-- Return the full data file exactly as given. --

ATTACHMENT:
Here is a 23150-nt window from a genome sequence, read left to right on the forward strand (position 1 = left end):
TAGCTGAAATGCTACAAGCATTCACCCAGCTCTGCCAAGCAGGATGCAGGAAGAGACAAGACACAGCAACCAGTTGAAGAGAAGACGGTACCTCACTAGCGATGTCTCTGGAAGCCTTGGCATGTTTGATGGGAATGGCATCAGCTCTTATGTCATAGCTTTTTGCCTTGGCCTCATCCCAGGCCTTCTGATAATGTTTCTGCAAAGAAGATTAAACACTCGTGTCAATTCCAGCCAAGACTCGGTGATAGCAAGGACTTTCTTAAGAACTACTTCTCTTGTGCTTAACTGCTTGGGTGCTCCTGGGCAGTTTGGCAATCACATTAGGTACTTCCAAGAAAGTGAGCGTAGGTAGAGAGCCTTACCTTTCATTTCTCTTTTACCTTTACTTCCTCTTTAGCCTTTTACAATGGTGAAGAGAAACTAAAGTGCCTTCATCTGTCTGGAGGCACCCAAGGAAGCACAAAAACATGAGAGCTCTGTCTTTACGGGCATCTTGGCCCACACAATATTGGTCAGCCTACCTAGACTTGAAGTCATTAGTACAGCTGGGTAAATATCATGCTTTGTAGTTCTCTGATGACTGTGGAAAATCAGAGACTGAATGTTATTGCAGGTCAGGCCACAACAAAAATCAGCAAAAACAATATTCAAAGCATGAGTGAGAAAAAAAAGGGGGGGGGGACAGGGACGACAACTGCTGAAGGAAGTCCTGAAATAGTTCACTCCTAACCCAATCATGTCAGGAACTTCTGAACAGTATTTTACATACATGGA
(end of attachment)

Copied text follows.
Here is a 23150-nt window from a genome sequence, read left to right on the forward strand (position 1 = left end):
TAGCTGAAATGCTACAAGCATTCACCCAGCTCTGCCAAGCAGGATGCAGGAAGAGACAAGACACAGCAACCAGTTGAAGAGAAGACGGTACCTCACTAGCGATGTCTCTGGAAGCCTTGGCATGTTTGATGGGAATGGCATCAGCTCTTATGTCATAGCTTTTTGCCTTGGCCTCATCCCAGGCCTTCTGATAATGTTTCTGCAAAGAAGATTAAACACTCGTGTCAATTCCAGCCAAGACTCGGTGATAGCAAGGACTTTCTTAAGAACTACTTCTCTTGTGCTTAACTGCTTGGGTGCTCCTGGGCAGTTTGGCAATCACATTAGGTACTTCCAAGAAAGTGAGCGTAGGTAGAGAGCCTTACCTTTCATTTCTCTTTTACCTTTACTTCCTCTTTAGCCTTTTACAATGGTGAAGAGAAACTAAAGTGCCTTCATCTGTCTGGAGGCACCCAAGGAAGCACAAAAACATGAGAGCTCTGTCTTTACGGGCATCTTGGCCCACACAATATTGGTCAGCCTACCTAGACTTGAAGTCATTAGTACAGCTGGGTAAATATCATGCTTTGTAGTTCTCTGATGACTGTGGAAAATCAGAGACTGAATGTTATTGCAGGTCAGGCCACAACAAAAATCAGCAAAAACAATATTCAAAGCATGAGTGAGAAAAAAAAGGGGGGGGGGACAGGGACGACAACTGCTGAAGGAAGTCCTGAAATAGTTCACTCCTAACCCAATCATGTCAGGAACTTCTGAACAGTATTTTACATACATGGA